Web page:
Barnham, St Gregory

The church of St Gregory is a modest and appealing little building, well cared- for, much loved and in regular use. It stands prominently in the Village Street, within the Barnham Conservation area, and its tower is a focal point from many parts of the parish. It is built of flint with stone dressings and has a steeply pitched roof. The basic structure dates from the 13th century, with the tower a 14th century addition. In the 1860's the 5th Duke of Grafton, patron of the living, had the interior refitted and the north aisle added. In the chancel is a fine 13th century piscina and on the south side of the nave are the arms of William III of c.1695. The churchyard is surrounded by mature lime trees and is still in use for burials. 

As reported in "Suffolk Churches" in 2018: "In the north transept there is a replica of the village war memorial with nineteen names on it, a reminder of quite how many people worked on these estates in the days before technological modernisation.   But to the west, on the north wall of the aisle, is something quite different and really rather wonderful. It is a collage which builds up, house by house, a map of Barnham as it was at the 1911 census. The houses are named, the people named, and those soon to head off to the horror of France and beyond are shown too, proud in their new uniforms. It is a remarkable work, and deserves to be better known".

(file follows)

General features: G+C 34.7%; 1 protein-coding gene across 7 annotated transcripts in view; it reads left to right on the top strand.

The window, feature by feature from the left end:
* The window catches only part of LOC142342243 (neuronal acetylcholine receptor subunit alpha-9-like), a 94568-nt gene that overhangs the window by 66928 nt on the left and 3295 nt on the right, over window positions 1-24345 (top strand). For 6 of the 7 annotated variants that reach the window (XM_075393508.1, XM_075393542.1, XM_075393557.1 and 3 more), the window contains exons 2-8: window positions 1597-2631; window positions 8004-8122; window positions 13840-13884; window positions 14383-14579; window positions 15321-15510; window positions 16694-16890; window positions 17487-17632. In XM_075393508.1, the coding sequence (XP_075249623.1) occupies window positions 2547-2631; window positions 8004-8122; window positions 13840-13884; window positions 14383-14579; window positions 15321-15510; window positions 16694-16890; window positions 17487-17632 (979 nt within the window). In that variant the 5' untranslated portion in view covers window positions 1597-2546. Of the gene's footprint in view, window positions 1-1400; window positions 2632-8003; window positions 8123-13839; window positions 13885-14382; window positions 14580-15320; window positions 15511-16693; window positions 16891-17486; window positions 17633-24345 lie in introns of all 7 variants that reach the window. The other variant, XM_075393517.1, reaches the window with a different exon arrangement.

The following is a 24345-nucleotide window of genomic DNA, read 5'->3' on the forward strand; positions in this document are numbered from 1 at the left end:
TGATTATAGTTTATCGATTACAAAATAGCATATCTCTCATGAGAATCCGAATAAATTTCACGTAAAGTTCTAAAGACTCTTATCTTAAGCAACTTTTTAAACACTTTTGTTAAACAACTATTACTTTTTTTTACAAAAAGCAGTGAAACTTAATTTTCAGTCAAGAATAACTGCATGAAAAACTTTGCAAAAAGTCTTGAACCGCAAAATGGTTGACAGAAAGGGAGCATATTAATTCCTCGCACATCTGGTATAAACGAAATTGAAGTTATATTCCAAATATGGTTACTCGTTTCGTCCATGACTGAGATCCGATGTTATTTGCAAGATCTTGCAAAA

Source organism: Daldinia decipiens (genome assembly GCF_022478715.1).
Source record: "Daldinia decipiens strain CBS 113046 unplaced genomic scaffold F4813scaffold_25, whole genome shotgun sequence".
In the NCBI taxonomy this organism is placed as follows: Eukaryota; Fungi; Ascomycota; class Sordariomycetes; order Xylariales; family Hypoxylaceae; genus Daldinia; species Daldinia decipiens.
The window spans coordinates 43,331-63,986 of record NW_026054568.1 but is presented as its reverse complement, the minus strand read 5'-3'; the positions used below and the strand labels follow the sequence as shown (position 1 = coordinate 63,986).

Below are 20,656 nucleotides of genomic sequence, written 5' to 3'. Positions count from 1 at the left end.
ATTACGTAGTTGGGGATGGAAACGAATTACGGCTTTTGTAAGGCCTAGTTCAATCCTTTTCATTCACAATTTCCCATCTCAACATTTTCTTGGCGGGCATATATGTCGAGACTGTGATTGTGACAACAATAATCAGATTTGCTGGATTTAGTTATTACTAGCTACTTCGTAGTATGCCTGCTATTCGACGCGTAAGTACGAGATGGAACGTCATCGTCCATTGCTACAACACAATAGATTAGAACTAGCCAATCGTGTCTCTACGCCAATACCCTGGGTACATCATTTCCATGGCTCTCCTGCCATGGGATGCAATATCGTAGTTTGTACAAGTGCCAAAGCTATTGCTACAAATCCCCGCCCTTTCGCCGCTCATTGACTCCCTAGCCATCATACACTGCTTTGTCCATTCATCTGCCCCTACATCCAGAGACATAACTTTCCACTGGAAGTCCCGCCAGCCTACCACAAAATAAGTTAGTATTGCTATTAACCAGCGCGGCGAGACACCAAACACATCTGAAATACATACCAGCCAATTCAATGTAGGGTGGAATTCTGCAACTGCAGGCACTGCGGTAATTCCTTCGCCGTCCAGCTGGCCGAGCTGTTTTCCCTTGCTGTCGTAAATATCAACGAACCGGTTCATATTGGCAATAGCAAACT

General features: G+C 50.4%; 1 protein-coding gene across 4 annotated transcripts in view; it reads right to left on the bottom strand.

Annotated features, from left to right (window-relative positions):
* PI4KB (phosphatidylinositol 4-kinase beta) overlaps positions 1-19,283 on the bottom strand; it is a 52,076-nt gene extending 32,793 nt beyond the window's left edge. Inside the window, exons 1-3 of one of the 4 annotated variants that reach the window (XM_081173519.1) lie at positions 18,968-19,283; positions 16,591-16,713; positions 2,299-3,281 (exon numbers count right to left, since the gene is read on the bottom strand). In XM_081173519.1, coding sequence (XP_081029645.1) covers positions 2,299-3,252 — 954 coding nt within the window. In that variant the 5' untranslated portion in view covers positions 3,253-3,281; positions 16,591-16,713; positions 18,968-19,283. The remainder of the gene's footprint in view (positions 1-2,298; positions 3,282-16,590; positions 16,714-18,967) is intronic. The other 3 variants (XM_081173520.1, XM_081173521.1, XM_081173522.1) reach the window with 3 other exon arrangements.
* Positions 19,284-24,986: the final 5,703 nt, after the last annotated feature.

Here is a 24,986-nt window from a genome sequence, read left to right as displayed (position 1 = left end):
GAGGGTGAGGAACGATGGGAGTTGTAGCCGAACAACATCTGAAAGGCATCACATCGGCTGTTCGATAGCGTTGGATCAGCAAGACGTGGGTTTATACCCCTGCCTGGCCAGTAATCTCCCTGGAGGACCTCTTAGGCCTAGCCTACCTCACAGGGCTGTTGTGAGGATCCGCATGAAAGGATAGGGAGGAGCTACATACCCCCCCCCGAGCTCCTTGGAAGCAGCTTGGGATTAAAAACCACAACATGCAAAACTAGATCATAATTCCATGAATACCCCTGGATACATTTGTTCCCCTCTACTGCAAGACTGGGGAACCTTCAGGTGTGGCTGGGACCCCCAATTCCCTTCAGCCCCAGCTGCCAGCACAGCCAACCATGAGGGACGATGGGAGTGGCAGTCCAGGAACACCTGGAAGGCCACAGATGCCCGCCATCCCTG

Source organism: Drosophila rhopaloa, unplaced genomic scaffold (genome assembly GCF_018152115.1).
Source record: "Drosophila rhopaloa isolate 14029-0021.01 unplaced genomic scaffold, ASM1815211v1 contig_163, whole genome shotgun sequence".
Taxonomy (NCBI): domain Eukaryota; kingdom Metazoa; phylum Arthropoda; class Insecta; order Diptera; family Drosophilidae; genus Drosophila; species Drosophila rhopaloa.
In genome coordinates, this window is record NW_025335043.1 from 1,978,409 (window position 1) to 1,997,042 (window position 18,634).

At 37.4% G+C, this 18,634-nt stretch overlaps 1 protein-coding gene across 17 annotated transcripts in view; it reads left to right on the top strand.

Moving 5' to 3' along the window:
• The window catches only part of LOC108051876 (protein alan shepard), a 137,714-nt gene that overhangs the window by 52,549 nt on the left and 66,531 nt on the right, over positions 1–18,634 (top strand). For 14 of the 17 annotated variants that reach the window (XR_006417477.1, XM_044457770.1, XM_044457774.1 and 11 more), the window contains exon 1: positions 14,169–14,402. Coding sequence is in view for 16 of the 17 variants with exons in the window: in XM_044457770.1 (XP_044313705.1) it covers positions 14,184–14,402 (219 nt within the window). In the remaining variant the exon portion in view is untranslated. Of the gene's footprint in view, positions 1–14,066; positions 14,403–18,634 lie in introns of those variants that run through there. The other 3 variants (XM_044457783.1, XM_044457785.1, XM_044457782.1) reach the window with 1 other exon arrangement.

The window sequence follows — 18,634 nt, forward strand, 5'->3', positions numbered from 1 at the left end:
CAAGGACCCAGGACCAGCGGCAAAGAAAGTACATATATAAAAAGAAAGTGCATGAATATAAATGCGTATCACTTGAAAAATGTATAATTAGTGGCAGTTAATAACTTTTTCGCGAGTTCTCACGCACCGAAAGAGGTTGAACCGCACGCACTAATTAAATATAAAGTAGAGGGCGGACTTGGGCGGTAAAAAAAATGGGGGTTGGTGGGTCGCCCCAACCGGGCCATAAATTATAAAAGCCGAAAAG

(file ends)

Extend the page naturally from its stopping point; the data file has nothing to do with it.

We installed an eco-friendly composting toilet in 2013, which is twinned with a toilet in Tanzania.

The church is open daily throughout the year. 

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Upcoming services in Barnham Church and the rest of the Blackbourne Team

Link to Team Service page